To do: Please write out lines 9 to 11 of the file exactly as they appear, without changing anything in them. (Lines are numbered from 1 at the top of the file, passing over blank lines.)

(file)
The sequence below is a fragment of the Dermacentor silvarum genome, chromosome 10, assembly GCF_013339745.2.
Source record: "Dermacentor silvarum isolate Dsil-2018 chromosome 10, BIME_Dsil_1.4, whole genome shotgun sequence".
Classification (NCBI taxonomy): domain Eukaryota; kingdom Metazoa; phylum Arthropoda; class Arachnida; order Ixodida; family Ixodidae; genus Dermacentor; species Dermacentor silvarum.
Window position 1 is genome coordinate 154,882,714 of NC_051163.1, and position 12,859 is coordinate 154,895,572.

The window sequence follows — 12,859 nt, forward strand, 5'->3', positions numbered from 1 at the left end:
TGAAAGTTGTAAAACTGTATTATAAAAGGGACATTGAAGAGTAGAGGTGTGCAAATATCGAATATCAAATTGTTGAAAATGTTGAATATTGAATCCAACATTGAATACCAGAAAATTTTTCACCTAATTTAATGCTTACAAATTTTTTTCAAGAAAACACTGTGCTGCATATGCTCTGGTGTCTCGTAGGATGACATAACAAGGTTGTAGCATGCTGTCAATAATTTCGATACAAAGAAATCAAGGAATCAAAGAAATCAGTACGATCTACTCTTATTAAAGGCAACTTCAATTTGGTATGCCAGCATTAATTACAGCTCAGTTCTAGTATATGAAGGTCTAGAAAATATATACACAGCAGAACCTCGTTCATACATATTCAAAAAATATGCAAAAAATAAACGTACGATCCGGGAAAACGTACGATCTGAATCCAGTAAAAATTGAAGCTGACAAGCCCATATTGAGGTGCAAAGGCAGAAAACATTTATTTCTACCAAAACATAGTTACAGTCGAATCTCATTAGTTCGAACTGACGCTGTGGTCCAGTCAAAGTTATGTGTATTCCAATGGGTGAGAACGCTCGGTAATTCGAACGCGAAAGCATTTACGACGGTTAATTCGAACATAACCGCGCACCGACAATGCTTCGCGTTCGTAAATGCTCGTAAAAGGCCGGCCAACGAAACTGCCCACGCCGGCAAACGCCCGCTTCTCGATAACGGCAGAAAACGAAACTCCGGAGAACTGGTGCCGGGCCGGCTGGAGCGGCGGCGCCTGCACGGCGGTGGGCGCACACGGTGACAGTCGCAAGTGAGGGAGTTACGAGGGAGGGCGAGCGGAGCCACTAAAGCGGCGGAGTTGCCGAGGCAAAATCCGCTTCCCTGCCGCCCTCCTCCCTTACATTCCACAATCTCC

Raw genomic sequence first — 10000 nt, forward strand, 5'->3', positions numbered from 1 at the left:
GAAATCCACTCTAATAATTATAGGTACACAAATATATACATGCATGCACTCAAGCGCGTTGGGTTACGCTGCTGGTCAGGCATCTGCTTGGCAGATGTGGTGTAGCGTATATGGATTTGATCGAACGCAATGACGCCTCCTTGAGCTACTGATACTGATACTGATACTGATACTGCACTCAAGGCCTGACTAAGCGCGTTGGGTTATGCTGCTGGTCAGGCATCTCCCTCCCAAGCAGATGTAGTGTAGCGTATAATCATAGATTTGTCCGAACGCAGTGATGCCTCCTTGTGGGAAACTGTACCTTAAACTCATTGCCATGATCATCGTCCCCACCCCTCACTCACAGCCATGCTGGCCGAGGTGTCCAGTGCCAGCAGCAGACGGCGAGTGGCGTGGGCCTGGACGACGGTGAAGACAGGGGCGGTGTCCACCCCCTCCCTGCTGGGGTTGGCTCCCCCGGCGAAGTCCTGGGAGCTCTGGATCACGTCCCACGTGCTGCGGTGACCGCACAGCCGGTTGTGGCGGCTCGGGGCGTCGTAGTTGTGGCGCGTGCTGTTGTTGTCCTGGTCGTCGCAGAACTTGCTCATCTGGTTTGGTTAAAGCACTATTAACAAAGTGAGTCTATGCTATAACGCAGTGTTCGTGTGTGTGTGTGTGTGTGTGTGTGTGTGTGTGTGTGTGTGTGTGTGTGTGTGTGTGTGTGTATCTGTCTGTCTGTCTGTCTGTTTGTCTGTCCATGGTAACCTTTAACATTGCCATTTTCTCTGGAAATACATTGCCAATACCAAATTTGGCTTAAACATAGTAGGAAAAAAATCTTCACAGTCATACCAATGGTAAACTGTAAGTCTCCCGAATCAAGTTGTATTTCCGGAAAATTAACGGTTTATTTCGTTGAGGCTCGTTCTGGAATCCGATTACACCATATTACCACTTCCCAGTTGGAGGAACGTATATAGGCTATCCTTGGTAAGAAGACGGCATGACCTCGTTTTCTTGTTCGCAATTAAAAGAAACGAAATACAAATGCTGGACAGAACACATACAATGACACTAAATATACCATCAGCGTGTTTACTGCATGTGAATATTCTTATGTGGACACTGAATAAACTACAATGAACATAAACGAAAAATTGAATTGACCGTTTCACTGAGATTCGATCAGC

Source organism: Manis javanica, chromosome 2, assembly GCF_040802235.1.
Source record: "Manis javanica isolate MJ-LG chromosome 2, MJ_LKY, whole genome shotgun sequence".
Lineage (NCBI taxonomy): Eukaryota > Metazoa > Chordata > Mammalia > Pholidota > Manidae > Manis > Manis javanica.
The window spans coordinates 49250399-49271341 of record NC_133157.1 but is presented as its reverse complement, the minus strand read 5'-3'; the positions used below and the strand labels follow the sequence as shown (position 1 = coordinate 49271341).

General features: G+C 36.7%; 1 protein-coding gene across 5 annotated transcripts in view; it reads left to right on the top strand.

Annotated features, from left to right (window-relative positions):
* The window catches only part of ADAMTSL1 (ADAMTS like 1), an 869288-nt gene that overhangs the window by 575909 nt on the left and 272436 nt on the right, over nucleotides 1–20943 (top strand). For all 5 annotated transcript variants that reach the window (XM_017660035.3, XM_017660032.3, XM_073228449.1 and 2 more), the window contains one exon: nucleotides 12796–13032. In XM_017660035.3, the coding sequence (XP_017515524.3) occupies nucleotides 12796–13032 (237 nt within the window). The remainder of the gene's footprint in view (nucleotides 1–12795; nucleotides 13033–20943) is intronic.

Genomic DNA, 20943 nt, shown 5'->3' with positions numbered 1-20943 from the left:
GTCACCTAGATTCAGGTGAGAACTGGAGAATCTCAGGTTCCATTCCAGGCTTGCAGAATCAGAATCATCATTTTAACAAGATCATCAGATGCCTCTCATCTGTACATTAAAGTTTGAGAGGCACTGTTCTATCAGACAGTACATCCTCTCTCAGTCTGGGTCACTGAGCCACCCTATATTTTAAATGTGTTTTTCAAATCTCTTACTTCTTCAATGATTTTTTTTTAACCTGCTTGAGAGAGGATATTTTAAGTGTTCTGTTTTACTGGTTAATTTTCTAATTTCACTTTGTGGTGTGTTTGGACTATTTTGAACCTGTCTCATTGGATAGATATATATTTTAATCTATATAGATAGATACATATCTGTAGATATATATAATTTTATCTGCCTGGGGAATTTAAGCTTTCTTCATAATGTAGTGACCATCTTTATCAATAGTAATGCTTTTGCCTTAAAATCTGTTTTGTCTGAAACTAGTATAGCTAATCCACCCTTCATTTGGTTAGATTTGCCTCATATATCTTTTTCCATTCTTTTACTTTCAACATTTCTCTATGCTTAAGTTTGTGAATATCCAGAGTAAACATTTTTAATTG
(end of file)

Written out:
Source organism: Manis javanica, chromosome 2, assembly GCF_040802235.1.
Source record: "Manis javanica isolate MJ-LG chromosome 2, MJ_LKY, whole genome shotgun sequence".
Lineage (NCBI taxonomy): Eukaryota > Metazoa > Chordata > Mammalia > Pholidota > Manidae > Manis > Manis javanica.